Re: Windshiled leaking? [Re: dgrinnan] #1333210 Sun Nov 10 2019 04:07 PM
Joined: Sep 2001
Posts: 28,758
tclederman Offline
Boltergeist
This 3M Auto Bedding & Glazing Compound looks interesting.
Has anyone used it?

- Designed for creating seal between rubber windshield gasket and auto body
- Non-hardening synthetic rubber-based formula is ideal as a glass bedding
- Suitable for use as supplementary sealer for auto glass
- Non-sagging properties are excellent for overhead and vertical auto seals

"3M™ Auto Bedding and Glazing Compound is a flexible sealer designed specifically for creating a watertight seal between windshield rubber gaskets and auto bodies. This synthetic rubber-based sealer remains permanently soft, making it suitable as a bedding and a supplementary adhesive sealer for auto glass. It also resists sagging for use in vertical and overhead auto seals."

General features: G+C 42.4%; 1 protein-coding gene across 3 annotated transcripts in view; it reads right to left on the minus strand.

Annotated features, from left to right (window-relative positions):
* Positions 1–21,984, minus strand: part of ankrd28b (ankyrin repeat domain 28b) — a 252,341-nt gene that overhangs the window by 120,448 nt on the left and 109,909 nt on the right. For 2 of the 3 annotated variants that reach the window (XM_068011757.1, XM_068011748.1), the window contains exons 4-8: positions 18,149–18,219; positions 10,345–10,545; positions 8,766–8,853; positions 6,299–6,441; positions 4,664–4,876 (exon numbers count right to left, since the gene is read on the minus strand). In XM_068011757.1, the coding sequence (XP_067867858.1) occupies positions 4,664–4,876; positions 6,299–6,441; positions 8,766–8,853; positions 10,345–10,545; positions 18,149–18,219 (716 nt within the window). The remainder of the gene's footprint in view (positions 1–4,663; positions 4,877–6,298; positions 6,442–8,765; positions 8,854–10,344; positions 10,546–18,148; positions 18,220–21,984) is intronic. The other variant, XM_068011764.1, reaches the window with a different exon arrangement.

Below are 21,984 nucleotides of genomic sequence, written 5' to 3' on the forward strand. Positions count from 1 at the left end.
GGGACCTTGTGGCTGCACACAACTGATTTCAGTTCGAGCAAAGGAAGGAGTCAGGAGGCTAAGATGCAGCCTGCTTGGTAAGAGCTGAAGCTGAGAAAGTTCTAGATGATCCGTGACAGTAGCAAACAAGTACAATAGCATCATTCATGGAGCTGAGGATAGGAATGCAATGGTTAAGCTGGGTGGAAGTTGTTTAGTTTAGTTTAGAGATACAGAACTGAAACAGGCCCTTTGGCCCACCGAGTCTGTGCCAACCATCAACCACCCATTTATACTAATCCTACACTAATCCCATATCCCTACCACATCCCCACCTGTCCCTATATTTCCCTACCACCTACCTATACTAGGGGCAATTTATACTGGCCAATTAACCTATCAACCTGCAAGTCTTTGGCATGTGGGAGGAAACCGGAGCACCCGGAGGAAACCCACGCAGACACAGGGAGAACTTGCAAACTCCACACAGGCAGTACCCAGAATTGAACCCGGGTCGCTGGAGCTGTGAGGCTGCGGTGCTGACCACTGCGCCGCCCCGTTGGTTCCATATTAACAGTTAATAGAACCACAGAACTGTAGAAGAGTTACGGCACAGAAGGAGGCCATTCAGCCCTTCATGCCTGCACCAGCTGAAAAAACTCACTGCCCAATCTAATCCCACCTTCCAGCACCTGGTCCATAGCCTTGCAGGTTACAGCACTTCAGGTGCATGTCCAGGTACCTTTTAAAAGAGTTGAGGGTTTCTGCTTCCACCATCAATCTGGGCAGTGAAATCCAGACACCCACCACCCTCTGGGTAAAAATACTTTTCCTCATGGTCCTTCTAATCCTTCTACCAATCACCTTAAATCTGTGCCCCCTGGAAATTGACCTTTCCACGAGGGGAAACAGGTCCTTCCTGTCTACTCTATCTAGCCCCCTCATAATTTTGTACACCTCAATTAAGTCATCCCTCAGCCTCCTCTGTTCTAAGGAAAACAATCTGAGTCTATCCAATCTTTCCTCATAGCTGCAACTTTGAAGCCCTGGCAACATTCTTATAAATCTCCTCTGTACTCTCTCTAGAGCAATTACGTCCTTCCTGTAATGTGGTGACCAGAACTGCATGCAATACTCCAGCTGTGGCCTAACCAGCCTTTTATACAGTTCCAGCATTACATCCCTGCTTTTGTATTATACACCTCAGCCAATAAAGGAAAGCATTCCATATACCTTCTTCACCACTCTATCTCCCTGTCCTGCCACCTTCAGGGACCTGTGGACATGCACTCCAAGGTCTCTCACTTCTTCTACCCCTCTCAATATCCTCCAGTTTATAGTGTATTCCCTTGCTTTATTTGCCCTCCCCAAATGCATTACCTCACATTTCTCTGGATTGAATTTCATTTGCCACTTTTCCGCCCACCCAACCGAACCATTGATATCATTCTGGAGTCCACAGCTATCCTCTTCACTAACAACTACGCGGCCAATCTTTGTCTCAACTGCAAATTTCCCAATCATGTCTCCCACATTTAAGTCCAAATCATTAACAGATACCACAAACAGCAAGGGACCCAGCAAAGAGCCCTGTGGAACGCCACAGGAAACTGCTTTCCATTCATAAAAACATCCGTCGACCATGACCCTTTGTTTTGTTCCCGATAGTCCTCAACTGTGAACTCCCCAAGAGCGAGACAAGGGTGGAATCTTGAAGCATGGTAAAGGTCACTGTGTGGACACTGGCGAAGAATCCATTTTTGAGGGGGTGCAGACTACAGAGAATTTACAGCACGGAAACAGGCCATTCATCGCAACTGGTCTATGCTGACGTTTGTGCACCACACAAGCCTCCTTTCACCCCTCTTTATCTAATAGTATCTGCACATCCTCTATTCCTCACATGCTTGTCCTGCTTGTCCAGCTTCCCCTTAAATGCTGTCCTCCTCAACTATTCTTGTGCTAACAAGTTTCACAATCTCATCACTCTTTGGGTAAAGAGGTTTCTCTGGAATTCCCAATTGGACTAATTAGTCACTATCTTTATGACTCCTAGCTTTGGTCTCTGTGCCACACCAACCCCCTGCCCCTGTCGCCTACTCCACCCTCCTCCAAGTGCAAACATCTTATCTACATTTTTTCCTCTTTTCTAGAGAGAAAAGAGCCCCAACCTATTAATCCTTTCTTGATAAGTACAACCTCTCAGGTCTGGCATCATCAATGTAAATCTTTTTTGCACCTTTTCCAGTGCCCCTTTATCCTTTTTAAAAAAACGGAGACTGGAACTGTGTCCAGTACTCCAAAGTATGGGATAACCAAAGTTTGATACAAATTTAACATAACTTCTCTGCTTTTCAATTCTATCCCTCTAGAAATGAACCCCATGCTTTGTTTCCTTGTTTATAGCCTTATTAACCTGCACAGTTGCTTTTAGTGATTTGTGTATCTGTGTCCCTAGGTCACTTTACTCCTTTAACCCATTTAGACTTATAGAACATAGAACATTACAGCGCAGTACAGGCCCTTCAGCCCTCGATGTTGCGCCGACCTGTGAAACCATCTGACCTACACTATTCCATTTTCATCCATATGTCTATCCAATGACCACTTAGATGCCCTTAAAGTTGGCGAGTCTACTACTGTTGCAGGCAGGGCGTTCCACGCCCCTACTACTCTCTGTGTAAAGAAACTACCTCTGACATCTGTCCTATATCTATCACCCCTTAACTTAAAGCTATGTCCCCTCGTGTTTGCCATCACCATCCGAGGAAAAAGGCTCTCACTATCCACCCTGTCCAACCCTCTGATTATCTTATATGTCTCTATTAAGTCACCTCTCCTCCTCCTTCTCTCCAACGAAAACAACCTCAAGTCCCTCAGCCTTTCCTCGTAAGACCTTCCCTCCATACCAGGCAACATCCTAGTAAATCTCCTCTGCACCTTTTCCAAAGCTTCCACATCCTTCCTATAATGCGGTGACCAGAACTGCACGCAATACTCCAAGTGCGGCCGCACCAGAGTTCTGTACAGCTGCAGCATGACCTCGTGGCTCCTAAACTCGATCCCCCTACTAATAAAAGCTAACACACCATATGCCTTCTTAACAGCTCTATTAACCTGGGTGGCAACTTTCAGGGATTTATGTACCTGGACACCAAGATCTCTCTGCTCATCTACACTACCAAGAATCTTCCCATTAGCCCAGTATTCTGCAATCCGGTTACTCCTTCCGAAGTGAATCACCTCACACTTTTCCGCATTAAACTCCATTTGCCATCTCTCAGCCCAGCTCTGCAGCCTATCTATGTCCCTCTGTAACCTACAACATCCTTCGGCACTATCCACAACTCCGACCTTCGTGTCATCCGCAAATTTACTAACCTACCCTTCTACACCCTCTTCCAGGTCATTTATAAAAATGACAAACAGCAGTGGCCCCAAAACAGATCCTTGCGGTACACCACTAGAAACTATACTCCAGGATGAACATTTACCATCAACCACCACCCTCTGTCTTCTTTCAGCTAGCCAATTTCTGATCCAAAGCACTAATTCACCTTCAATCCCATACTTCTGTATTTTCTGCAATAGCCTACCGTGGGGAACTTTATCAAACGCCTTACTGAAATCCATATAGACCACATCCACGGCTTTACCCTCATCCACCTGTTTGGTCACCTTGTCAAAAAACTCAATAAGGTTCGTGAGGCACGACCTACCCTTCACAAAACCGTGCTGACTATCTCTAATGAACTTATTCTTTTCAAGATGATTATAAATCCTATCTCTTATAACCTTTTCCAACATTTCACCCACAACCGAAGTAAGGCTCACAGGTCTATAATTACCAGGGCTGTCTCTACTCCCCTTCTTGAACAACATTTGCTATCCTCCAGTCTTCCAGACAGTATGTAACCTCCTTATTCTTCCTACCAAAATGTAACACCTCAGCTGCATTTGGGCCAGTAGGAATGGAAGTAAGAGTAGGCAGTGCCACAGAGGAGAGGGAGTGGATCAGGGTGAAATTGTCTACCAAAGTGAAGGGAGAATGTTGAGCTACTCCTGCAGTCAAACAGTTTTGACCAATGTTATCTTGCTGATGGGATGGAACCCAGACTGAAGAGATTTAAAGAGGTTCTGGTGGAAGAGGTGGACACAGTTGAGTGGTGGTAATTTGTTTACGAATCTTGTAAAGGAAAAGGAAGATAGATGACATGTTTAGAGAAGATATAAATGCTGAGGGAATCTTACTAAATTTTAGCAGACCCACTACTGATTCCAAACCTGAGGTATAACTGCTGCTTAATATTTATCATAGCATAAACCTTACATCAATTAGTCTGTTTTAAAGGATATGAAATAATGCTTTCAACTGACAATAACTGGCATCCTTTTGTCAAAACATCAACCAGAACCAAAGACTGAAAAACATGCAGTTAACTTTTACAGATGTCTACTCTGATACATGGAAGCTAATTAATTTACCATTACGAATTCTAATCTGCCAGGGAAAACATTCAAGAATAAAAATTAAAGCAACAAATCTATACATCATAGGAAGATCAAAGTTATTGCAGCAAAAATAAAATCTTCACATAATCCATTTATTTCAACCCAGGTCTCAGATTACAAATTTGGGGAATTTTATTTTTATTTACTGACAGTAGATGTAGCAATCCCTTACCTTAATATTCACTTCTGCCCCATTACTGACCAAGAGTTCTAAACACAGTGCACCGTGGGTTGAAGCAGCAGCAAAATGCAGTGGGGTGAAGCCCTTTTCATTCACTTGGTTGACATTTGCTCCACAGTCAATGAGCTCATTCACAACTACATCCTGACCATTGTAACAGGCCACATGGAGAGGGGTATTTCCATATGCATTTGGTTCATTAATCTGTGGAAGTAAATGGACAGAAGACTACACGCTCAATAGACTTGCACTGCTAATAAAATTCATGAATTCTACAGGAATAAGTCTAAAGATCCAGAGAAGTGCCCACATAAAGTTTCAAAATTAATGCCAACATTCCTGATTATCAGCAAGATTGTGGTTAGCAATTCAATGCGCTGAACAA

Tim
1954Advance-Design.com
1954 3106 Carryall Suburban - part of the family for 48 years
1954 3104 5-window pickup w/Hydra-Matic - part of the family for 14 years
Z-series (54/55) GMC 350 (2-ton) COE - now part of Dave's family
- If you have to stomp on your foot-pedal starter, either you, or your starter, or your engine, has a problem.
- The 216 and early 235 engine are not "splash oilers" - this is a splash oiler.
Page 1 of 2 1 2

Moderated by  Fourbrads, HandyAndy 

Home | FAQ | Forum | Swap Meet | Gallery | Tech Tips | Events | Features | Search | Hoo-Ya Shop
Powered by UBB.threads™ PHP Forum Software 7.7.3